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I'm having an issue with media/attachment files and I'm not quite sure how WordPress is returning the URL that it does. I've noticed that I can add anything as a subdirectory structure before a media slug and WordPress will return a 200 header and somehow direct to the correct media. For example:

http://mysite.dev/asdfasdfadsfasdf/media-slug

When the correct URL should be:

http://mysite.dev/media-slug

The incorrect URL returns a 200 HTTP header and the attachment template loads fine even with the correct file. I thought this was happening as a result of something in the canonical.php file but after quite a bit of testing and even deleting everything in that file (in a test environment), WordPress is still doing this. If I do this for regular posts WordPress returns a 301 and redirects to the actual post URL, which is what I would have expected. Anyone know what is different about media? This is happening on a site where a lot is going on but I also tried it on super basic WP install in a test environment. Permalink structure is set to:

/%postname%/

Is this permalink setting part of the problem?

  • what is the case where these incorrect URLs would be an issue? – Milo Apr 1 '14 at 1:32
  • Well, in this case there are missing files on the server and the the slugs are the same as the file names with the exception of dashes instead of periods for the file extension (.pdf instead of -pdf) but instead of 404ing the media post loads with a 200. I'd rather have them 404 to better figure out what files are missing (there are lots of files). Clicking on the link to download the file just brings you back to the media post (first a 301 with the added slash at the end then a 200). These files might have been added with a custom import script - paths look like: /pdfs/filename.pdf – Bjorn Apr 1 '14 at 14:41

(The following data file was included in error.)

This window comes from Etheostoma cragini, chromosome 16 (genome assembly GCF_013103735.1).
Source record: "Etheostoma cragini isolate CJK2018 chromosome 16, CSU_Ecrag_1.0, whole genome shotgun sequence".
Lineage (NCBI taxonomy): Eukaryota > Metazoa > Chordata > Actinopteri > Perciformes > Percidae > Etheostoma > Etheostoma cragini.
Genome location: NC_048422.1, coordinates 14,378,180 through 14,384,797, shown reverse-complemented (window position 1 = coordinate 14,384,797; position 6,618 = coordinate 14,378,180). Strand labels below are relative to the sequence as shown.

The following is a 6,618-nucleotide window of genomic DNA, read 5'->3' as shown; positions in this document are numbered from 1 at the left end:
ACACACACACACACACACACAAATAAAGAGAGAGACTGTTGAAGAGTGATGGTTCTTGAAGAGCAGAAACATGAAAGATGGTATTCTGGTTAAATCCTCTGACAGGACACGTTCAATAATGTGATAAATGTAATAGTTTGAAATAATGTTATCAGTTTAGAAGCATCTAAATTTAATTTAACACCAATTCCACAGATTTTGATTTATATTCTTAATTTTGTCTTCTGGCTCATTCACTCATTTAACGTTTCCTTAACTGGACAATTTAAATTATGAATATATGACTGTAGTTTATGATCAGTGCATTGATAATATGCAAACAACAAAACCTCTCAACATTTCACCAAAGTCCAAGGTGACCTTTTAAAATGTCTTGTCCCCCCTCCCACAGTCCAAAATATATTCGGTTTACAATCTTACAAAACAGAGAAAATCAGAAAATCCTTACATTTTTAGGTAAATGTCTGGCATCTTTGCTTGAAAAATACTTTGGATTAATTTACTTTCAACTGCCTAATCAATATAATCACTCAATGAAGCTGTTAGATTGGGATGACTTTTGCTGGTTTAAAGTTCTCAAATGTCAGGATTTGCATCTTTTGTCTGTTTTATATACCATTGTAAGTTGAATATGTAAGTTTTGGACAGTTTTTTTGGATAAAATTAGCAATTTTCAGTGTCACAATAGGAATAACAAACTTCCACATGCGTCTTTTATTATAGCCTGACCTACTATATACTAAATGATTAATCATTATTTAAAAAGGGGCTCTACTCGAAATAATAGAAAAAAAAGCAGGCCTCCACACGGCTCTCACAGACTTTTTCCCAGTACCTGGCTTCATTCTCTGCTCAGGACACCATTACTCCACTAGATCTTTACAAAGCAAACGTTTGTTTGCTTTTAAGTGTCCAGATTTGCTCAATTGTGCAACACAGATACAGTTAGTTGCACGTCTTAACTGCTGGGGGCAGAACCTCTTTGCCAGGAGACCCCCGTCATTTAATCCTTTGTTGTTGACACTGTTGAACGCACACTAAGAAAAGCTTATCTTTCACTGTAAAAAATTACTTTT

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    an attachment is a post of type attachment, if the associated file was deleted without using the API, then the attachment posts will still exist. I think you need to instead hook an action before the template is loaded and check if the attached file exists, then set a 404 header yourself. – Milo Apr 1 '14 at 16:33
  • Thanks, great idea. I've implemented that and also added a 1 line htaccess file with "RewriteEngine off" to the old /pdfs/ directory where files are missing from so it will 404 in case there are any direct links to the files anywhere. – Bjorn Apr 1 '14 at 20:21
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Milo got me on the right track. If anyone else happens to have this issue the code I used is:

/**
* Redirect broken attachment links to 404
*/

function ww_404_broken_links(){
  global $wp_query;

  if(is_attachment()){
    $attachment_path = get_attached_file( get_the_ID() );

    //If the file doesn't exist on the server show 404
    if(!file_exists($attachment_path)){
        $wp_query->set_404();
        status_header( 404 );
        get_template_part( 404 );
        exit();
    }
  }
}

add_action('template_redirect', 'ww_404_broken_links');

I also added an htaccess file in the old files directory with just:

RewriteEngine off

So both the attachment posts and the direct links to the files 404 if the file is missing.

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